"We're trying to get genetic gain by breeding from our best cows. We've just bought a really well bred, top herd as well so we'll be able to reduce the total number of cows we'll be milking which is the biggest thing you can do to reduce nitrate leaching and the likes," he says.
Small technology additions to improve proficiency and personal input are scattered throughout their business – such as a tractor GPS to ensure fertiliser is being put on areas to have the biggest impact on growth and staying away from the loaded nutrient areas such as gateways and troughs.
"We just want to make sure we're getting the most out of everything," he says.
Chris was about 10 years old when John and Anne bought the farm in the Waikato, moving from Taranaki.
He went to boarding school at Sacred Heart College in Auckland City from year nine, a school he loved.
"It was a bit of a shock putting a country pig in the city," he laughs.
"Any chance there was to go on the farm after school or get a couple of days off to go to the sales, I would jump at, so they sent me there to focus on finishing school. They removed me from the distraction because they couldn't really remove the distraction."
A Massey University Alumni, Chris has a bachelor of Agri-Science and graduated in 2016 before heading back to the family farm after his last exam.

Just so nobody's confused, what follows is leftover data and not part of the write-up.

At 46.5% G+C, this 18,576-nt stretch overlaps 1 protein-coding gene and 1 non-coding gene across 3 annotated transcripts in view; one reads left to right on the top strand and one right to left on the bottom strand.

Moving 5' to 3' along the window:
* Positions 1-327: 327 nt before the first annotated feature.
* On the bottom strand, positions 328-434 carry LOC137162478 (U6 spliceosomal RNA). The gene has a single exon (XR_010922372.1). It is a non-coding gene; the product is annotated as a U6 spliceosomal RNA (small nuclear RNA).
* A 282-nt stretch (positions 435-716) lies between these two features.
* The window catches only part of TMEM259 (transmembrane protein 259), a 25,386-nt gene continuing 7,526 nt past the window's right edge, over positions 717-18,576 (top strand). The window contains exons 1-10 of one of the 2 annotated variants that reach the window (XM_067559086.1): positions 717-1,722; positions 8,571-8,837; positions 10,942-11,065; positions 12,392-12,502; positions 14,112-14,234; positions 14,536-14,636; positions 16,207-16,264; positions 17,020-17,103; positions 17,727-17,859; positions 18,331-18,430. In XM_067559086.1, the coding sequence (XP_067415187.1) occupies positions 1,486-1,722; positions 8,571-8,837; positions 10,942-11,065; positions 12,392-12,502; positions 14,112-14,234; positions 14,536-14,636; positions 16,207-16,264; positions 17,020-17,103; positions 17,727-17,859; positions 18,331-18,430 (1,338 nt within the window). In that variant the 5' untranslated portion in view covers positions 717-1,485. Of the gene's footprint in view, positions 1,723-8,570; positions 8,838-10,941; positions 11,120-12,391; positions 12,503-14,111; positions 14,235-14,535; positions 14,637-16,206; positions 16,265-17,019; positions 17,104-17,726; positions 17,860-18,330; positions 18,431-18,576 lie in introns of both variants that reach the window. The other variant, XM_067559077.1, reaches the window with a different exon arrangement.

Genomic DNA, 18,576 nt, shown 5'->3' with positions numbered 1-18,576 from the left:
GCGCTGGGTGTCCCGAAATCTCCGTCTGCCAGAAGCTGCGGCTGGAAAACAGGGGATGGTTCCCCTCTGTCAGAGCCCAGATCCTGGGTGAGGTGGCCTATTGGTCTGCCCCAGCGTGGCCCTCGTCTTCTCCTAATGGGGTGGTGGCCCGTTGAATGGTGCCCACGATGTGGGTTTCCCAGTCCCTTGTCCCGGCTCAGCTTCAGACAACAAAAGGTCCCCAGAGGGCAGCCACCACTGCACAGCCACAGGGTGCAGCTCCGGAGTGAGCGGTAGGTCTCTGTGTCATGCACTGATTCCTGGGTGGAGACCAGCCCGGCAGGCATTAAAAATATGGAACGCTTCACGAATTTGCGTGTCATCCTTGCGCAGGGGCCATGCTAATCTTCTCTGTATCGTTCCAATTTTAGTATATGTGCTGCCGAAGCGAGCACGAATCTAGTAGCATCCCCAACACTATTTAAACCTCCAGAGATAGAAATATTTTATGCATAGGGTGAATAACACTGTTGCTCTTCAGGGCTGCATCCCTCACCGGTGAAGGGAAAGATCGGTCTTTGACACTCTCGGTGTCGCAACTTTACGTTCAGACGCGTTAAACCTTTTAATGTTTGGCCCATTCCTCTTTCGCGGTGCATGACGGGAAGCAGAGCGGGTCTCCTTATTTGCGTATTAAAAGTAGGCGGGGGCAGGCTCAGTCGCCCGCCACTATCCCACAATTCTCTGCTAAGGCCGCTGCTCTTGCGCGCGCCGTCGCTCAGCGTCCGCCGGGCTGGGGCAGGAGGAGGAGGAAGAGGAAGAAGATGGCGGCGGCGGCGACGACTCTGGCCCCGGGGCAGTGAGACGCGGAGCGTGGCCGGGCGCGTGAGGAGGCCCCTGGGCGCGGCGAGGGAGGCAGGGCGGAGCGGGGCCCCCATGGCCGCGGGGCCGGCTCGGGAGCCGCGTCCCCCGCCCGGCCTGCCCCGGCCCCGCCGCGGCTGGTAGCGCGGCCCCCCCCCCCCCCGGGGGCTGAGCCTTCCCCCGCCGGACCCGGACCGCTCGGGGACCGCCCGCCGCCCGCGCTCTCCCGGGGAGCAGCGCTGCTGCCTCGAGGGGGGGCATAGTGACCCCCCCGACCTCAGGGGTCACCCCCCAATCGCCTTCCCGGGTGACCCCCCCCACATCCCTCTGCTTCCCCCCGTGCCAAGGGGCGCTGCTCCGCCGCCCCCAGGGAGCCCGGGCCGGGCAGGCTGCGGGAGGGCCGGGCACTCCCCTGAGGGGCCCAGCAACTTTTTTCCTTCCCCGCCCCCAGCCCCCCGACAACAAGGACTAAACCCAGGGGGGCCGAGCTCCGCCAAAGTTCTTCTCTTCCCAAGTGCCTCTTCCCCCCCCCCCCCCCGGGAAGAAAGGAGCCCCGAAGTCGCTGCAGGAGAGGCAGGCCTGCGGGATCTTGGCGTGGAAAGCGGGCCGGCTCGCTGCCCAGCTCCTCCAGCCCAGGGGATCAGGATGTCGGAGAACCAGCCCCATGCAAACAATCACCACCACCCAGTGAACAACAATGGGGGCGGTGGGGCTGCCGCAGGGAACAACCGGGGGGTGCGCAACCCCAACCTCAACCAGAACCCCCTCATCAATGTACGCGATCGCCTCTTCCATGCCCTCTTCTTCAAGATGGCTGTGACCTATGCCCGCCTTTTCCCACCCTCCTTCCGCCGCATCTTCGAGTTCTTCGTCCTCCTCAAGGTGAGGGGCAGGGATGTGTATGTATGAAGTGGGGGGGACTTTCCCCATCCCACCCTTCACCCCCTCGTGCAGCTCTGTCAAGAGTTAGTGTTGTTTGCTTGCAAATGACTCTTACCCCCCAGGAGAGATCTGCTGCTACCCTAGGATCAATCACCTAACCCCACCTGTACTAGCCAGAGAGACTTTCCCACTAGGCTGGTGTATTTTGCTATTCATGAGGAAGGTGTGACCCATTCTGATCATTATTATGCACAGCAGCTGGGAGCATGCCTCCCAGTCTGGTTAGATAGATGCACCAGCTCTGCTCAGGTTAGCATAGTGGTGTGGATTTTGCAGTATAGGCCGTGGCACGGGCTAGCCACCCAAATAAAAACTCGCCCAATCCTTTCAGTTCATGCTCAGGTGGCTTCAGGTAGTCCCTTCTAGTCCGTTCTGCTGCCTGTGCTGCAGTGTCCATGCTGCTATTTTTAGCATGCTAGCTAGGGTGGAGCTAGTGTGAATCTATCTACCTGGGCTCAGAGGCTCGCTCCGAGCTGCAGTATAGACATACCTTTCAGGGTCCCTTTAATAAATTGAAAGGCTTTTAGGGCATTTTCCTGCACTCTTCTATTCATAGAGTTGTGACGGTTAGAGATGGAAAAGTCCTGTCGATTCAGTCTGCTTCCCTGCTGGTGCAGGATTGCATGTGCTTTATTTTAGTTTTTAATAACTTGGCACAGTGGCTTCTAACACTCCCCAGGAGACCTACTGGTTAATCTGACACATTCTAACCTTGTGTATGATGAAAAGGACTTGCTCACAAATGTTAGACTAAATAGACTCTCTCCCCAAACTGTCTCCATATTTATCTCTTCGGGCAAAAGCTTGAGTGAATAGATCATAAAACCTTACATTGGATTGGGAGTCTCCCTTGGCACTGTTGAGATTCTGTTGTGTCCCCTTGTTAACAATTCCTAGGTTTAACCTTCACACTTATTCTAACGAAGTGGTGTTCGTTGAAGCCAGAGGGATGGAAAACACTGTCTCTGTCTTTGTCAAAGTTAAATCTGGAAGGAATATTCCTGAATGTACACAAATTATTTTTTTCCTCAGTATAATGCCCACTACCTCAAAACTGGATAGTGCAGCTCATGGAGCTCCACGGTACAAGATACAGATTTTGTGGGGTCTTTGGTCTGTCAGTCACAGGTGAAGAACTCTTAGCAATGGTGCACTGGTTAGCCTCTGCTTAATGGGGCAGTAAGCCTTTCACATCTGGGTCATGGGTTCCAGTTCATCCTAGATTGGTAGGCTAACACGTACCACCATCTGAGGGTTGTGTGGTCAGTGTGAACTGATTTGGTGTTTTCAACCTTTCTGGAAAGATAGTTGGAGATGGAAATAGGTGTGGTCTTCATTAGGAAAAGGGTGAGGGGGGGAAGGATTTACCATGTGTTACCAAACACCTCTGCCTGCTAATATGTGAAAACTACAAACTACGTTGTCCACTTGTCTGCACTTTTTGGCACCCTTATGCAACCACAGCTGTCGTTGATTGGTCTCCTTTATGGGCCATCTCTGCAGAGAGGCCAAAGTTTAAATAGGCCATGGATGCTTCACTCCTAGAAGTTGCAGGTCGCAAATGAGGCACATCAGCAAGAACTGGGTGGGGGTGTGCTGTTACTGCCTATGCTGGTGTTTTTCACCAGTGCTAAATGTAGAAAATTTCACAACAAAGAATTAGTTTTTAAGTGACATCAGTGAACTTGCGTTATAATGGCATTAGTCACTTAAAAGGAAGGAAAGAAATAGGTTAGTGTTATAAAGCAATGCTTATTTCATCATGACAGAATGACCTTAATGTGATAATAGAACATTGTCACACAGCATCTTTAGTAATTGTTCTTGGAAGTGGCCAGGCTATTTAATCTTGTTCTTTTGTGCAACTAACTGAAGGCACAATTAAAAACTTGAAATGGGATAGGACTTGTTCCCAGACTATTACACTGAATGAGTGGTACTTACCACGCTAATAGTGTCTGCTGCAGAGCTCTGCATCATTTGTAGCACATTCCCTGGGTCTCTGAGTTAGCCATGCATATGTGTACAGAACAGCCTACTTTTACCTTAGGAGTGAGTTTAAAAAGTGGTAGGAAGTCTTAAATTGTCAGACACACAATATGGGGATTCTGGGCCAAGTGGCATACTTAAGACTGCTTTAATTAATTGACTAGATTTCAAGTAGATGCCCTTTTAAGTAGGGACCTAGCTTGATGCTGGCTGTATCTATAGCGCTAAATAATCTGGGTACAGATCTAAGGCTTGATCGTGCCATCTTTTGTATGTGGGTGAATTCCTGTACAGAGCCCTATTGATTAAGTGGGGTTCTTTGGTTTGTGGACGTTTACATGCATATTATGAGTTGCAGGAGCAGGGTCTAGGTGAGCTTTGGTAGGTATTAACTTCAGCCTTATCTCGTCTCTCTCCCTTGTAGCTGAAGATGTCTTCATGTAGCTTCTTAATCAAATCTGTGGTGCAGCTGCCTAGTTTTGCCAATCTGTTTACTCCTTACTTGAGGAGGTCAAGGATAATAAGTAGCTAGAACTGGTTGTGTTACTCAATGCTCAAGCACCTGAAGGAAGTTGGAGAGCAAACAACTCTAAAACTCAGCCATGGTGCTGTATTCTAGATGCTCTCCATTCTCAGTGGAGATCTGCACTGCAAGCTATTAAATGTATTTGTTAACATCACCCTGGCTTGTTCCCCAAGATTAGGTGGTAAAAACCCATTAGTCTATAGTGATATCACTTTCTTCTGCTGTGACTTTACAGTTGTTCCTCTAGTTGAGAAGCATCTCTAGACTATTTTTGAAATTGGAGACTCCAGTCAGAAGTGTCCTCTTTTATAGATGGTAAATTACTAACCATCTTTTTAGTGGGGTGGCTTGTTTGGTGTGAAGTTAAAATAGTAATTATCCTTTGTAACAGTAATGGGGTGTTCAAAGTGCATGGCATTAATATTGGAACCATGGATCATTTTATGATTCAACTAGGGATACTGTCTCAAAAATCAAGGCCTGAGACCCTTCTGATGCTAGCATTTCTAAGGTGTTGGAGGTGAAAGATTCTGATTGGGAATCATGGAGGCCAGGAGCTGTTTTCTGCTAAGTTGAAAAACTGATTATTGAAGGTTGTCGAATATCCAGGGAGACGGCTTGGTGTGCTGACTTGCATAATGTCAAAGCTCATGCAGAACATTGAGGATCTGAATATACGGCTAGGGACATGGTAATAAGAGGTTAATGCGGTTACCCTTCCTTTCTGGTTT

He also started his own relief milking business while studying, to earn some extra cash and meet some farmers in the region.
It took off over his three years at university.
At one point, he had 15 sheds on the go and about 15 students subbing in too, taking a bit of a cut from each shed for organising.
Massey University Young Farmers was also where he and Emma, a then vet student, met in 2014.
They married just before the country went into lockdown in March 2020.
He says he'd always wanted to compete in FMG Young Farmer of the Year after watching it on TV and being involved with NZYF Clubs since university.
He learns by talking to people, but patience is one of his weaknesses he reckons.
Making decisions fast however is one of strengths, something that works to his advantage in the contest environment.
"As much as you need to be as well prepared as you can, a lot of it is out of your control and depends what you get thrown on the day."
"There's a lot of things over the years that I've picked up and learnt studying, in life and on the farm, that I've taken for granted or never really thought about. And then it pops in Contest and I sort of think 'oh I know that'," he says.
He's looking forward to contest, particularly with Emma having been a 2019 Grand Finalist and competing against his brother-in-law, Northern's Tim Dangen.
Hoping to use his platform to bridge the rural/urban divide, Poole already speaks to school students at St Patrick's School in Te Awamutu and Sacred Heart at their career days, showcasing how dairy is a great career choice.
His lifelong goal is to create a business that's financially and environmentally stable, to enable a bit of freedom to dabble in some side projects they enjoy - such as breeding, stud animals or some other 'fun' animal things.